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Snow Leopard Smashes Atom

By Richard Adhikari MacNewsWorld ECT News Network
Nov 10, 2009 11:38 AM PT

Apple on Monday issued its latest update to its Snow Leopard operating system. Mac OS X 10.6.2 fixes a slew of bugs and glitches that users had been complaining about.

Snow Leopard Smashes Atom

It also froze out Intel's Atom chip, leaving "hackintosh" users -- people who use do-it-yourself methods to run Mac OS X on Intel-powered netbooks -- out in the cold.

Son of Snow Leopard

Mac OS X 10.6.2 includes general operating system fixes, font fixes, graphics fixes, mail fixes, MobileMe fixes, and Safari browser fixes.

One of the general operating system fixes deals with the problem of Macs deleting data when a user logs into a guest account. That data-eating bug was first reported shortly after Apple released Snow Leopard in August, and sparked considerable user outrage. Some users who, for various reasons, logged in as guests found their home directories had been replaced and all files had been deleted.

Some of the fixes seem to indicate that Apple is working hard to position the Mac as an enterprise computer. One of these deals with the creation of mobile accounts for Microsoft Active Directory users; another spotlights search results not showing Microsoft Exchange contacts; and a third, which is a mail fix, deals with email messages received from Microsoft Exchange servers not being formatted correctly.

Microsoft Active Directory is used in many corporate networks. It lets system administrators authenticate users and provide corporate directory services, assign policies, deploy software, and apply critical updates.

Other mail fixes include ensuring deleted RSS feeds do not return and resolving a problem that caused Address Book and Mail to stop responding when opened. Graphic fixes include general reliability and performance improvements when using some applications and functionality within specific display modes.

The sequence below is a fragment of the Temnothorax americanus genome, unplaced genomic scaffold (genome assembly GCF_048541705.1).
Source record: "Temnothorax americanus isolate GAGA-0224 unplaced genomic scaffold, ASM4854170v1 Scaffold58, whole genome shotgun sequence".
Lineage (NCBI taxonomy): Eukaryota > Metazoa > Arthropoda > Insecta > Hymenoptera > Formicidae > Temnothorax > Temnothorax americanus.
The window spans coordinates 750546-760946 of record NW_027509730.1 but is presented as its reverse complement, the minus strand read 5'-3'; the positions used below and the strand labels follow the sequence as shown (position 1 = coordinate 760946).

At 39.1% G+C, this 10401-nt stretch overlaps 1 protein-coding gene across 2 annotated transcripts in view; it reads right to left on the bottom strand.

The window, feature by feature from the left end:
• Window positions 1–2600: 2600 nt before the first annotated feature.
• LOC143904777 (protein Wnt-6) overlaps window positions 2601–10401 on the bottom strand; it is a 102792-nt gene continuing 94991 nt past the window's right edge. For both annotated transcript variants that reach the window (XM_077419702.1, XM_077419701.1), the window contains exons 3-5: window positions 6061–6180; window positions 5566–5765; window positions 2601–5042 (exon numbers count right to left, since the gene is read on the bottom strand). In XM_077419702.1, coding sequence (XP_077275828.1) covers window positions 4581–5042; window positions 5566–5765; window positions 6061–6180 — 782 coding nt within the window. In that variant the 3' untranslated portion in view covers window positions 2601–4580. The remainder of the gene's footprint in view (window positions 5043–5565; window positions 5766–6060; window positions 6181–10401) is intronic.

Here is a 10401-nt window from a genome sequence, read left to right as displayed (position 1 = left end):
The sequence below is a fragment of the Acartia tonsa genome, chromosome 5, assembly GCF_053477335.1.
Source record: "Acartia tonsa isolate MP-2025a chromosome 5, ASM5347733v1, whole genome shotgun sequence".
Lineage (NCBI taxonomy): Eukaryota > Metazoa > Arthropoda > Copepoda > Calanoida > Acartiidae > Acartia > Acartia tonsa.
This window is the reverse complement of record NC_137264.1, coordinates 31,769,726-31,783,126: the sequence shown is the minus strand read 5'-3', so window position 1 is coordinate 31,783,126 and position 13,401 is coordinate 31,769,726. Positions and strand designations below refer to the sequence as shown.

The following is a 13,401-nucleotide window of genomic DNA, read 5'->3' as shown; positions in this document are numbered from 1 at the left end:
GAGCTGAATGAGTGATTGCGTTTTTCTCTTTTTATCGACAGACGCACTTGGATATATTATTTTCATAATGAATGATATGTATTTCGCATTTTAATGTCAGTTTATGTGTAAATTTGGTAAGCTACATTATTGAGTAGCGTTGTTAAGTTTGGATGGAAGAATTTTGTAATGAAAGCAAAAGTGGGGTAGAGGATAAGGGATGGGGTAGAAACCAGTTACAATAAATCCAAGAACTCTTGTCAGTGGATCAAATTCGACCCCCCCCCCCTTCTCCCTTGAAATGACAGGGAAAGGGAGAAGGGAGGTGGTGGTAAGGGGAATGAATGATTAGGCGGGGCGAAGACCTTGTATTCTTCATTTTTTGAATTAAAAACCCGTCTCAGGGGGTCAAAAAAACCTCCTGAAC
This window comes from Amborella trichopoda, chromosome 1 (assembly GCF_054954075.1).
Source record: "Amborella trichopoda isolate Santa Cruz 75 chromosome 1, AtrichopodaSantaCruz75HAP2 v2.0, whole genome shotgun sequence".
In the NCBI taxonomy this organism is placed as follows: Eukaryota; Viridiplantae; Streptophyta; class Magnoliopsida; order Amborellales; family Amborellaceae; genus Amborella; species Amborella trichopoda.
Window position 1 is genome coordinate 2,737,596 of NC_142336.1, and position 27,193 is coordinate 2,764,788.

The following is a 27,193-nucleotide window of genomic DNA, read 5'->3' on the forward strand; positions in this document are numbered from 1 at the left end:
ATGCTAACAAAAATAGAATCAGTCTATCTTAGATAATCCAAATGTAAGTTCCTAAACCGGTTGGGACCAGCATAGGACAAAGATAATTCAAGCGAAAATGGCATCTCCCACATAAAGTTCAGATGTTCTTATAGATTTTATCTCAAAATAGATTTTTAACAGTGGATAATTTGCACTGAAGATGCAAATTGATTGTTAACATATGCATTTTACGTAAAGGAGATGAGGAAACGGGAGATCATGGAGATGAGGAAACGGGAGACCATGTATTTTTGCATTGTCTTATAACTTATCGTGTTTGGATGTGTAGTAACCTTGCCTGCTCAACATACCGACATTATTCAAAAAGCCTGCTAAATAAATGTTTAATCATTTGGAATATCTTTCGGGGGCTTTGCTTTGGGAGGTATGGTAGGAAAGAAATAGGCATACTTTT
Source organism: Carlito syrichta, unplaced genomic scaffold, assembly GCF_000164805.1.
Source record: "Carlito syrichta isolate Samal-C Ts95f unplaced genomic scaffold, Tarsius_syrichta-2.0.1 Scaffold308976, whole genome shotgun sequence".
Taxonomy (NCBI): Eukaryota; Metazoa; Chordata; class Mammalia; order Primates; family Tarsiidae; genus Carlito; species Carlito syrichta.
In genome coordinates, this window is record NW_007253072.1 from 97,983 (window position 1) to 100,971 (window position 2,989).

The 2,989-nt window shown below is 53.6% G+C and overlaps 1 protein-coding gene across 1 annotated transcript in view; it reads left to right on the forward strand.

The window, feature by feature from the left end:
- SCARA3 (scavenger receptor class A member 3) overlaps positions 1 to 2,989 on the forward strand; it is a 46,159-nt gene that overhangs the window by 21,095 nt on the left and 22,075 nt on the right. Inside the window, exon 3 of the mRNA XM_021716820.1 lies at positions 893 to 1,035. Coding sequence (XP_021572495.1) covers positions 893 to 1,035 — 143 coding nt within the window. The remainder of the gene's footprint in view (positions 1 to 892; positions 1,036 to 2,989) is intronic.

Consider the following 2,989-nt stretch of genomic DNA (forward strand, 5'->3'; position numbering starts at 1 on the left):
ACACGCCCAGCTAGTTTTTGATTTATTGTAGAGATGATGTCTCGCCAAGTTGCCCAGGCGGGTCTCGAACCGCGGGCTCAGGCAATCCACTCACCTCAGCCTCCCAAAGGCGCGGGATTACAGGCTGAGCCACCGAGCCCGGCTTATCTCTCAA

Snow Leopard's fixes for Apple's Safari browser remedy graphics distortion in Safari Top Sites and improve plug-in reliability.

Parting With Atom

With the latest, Snow Leopard will not work with Intel Atom chips. This effectively shuts out "hackintosh" owners, at least for now.

The future of hackintosh netbooks has been unclear for several days. Last week, it was revealed that an early test build of the latest Snow Leopard update killed Atom support. A later test version reportedly restored it. Most recently, a hacker with the handle Stellerola -- the individual who first drew attention to the update's split with Atom -- has confirmed that the update does indeed nix support for the miniature Intel chip.

Geekdom's a Sidebar to Life

The angst over Apple's disregard of the Atom chip is really an issue for only a small subset of OS X users.

"This is really an issue between Apple and the Apple enthusiast community who also happen to like netbooks," Intel spokesperson Suzy Ramirez told MacNewsWorld. "Those people are hacking or porting the Apple OS to netbooks running Intel's Atom processors, but we don't sell Atom processors to Apple, and Apple doesn't sell a netbook," she said.

"There's no upside for Apple coming into the netbook market or Snow Leopard changing to support the Atom," Shane Rau, a PC chip analyst at IDC, told MacNewsWorld. Further, the Atom chip does not play a big role in Intel's business, he added.

Atom shipments make up 24 percent of Intel's mobile PC processor shipments, Rau said, but account for less than 9 percent of the chip giant's revenue in that segment. "The Atom is a high volume, low ASP (average sale price) product," he explained.

"I think Snow Leopard's not supporting Atom implies something about Apple's not wanting to support netbooks and also not wanting to associate Snow Leopard with a high volume, low ASP product," Rau said. "Apple has a target audience that may not need high volume, low ASP products like the Atom."


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How do you feel about flying on a pilotless plane?
No way -- if there's a screw-up, you can't just jump out.
I'd do it -- flights are pretty much entirely automated anyway.
I'm skeptical but open minded, especially if fares would be much less.
I would try it if there were *someone* on board to take over in a pinch.
It's the wave of the future -- I'm resigned to it.